And what was the effect upon the king? In fury he had ordered the heating of the furnace, and had gloated his rage in witnessing the casting into its flames of the three dear men of God; but now he sees a fourth in that very furnace, whose form is like that of the Son of God, He had heard of His wisdom in the previous chapter; he sees Himself in this, not in the execution of judgment, but in that of tender, faithful sympathy with His beloved suffering witnesses. Faith can say, “Just like Him.”
What a voice must this have been to the king! “Why persecutest thou me?” might in measure have been said to him as to another persecutor in a later day. But the sight of the Son of God in the furnace convicted him of his folly, and led him to bless that God who had so signally interposed on behalf of His servants, and to publish a decree that none should speak a word against Him. In a negative way he takes sides with God. He has learned His omniscience, he has seen Him in an assumed human form acting in sympathy with His sufferers, and delivering out of his own cruel hand; but yet there is no personal dealing, none of that direct and immediate discipline which alone can lead the soul to a true knowledge of God. Many may admit His omniscience, many may accredit His omnipotence, and own the miraculous nature of His works, and yet be totally ignorant of Himself. An external evidence may affect the senses, but, in order to faith, there must be a conscience work that leads to self-judgment and this, I submit, we find in the following chapter.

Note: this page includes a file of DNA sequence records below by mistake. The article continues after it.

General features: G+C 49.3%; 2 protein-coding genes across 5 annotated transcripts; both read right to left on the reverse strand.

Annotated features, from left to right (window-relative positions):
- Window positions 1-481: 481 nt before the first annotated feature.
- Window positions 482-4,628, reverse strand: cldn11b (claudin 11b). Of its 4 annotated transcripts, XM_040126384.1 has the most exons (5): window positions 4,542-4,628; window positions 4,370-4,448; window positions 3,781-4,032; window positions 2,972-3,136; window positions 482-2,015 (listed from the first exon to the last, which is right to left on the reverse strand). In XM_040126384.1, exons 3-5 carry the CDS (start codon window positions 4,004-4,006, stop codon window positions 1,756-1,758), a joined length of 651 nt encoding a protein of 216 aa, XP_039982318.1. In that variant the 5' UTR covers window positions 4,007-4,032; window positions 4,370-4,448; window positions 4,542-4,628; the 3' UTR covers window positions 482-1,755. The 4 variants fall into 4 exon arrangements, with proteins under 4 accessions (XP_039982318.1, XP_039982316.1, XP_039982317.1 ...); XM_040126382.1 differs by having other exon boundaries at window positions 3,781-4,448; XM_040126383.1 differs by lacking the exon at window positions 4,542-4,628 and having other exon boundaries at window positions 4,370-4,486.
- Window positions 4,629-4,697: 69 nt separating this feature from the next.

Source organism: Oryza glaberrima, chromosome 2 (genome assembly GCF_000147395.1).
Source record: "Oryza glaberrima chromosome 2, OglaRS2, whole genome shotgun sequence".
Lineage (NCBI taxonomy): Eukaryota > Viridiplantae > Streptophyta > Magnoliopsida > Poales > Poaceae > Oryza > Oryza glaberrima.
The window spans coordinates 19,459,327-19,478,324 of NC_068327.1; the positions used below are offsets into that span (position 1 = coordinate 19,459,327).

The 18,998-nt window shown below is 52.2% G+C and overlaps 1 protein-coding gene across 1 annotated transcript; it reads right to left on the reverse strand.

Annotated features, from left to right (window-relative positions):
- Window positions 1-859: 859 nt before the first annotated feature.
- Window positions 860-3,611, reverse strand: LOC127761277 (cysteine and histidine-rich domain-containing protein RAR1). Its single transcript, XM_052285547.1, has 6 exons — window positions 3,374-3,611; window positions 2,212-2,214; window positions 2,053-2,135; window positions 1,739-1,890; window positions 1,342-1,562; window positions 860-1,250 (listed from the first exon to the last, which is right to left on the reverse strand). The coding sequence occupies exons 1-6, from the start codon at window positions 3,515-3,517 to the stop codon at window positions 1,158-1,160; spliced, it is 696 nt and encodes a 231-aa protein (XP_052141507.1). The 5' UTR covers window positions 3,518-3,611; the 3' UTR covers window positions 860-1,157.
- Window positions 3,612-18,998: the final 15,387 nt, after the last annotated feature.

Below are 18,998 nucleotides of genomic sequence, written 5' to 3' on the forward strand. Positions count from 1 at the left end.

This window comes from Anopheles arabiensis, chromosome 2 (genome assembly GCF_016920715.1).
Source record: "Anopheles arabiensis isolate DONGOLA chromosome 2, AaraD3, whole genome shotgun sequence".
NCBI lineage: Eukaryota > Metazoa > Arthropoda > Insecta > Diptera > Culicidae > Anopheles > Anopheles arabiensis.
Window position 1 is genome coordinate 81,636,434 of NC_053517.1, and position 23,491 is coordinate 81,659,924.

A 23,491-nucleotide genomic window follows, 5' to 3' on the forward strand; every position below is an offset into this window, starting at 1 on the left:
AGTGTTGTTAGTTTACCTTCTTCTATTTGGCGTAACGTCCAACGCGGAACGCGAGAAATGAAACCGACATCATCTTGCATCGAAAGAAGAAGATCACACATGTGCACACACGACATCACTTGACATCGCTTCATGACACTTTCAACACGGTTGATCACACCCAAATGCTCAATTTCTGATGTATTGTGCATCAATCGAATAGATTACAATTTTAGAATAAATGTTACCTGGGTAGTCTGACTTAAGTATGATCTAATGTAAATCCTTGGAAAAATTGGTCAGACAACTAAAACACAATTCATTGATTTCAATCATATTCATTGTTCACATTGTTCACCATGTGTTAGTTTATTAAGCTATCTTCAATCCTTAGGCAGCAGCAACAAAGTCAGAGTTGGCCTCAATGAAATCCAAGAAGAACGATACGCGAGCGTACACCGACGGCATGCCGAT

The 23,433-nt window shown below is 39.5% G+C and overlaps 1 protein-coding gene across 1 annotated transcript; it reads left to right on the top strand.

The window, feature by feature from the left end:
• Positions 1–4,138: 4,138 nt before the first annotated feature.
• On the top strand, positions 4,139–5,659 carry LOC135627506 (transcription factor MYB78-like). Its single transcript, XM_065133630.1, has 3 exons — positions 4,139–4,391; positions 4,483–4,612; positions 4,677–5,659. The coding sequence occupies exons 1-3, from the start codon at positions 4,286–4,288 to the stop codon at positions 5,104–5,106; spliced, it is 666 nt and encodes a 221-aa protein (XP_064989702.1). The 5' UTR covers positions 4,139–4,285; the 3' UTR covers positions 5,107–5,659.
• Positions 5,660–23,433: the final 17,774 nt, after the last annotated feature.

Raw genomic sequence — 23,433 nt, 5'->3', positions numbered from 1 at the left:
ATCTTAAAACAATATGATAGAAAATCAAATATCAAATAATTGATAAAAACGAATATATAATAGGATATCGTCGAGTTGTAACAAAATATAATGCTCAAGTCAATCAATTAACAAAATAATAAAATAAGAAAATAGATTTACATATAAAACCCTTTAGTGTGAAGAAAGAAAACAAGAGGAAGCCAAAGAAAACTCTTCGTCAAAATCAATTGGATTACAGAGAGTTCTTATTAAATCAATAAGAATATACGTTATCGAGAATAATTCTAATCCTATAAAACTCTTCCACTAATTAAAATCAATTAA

Finally, then, the king proclaims God’s personal dealings with him. Let us quote: “Nebuchadnezzar the king unto all people … I thought it good to show the signs and wonders that the high God had wrought toward me.” Notice this; it is a broad and bold confession of the judgment that had befallen him on account of his pride. He had passed through deep waters under God’s correcting hand. He had seen the mysterious premonitory vision of the tree that was hewn down, with only the stump of its former greatness left, bound with iron and brass, and wet with the dew of heaven, a beast’s heart given, and seven times passing over him. “All this came upon Nebuchadnezzar … At the end of the days I lifted up mine eyes unto heaven,” (proper action of every burdened soul), “and mine understanding returned unto. me; and I blessed the Most High; and I praised and honoured Him … He does according to His will in the army of heaven and among the inhabitants of the earth; and none can stay His hand or say unto Him, What doest thou?” What a lesson for earth’s proudest potentate to learn! And hence—“I Nebuchadnezzar praise and extol and honour the King of heaven, all whose works are truth and His ways judgment: and those that walk in pride He is able to abase.” Remember that this is the effect of personal humiliation, “toward me,” said the once proud monarch. But he had been abased, emptied, brought to the dust, and now, revisited with mercy, his lips are full of the praise of his Corrector.
More cannot be said; only let us remember that he did not live in New Testament times, when the gospel carries the knowledge of salvation, and makes that the basis of worship. But he had learned the wisdom of God from the lips of Daniel, he had seen the sympathy of God with His suffering people in the fiery furnace, and he had bowed to His will—that irresistible will that commands the army of heaven—in the seven years of sore abasement—three deeply important lessons. Nor is he ashamed to publish all, as with trumpet tongue, so that God might be glorified. This, at least, is no small evidence of what is called “conversion.”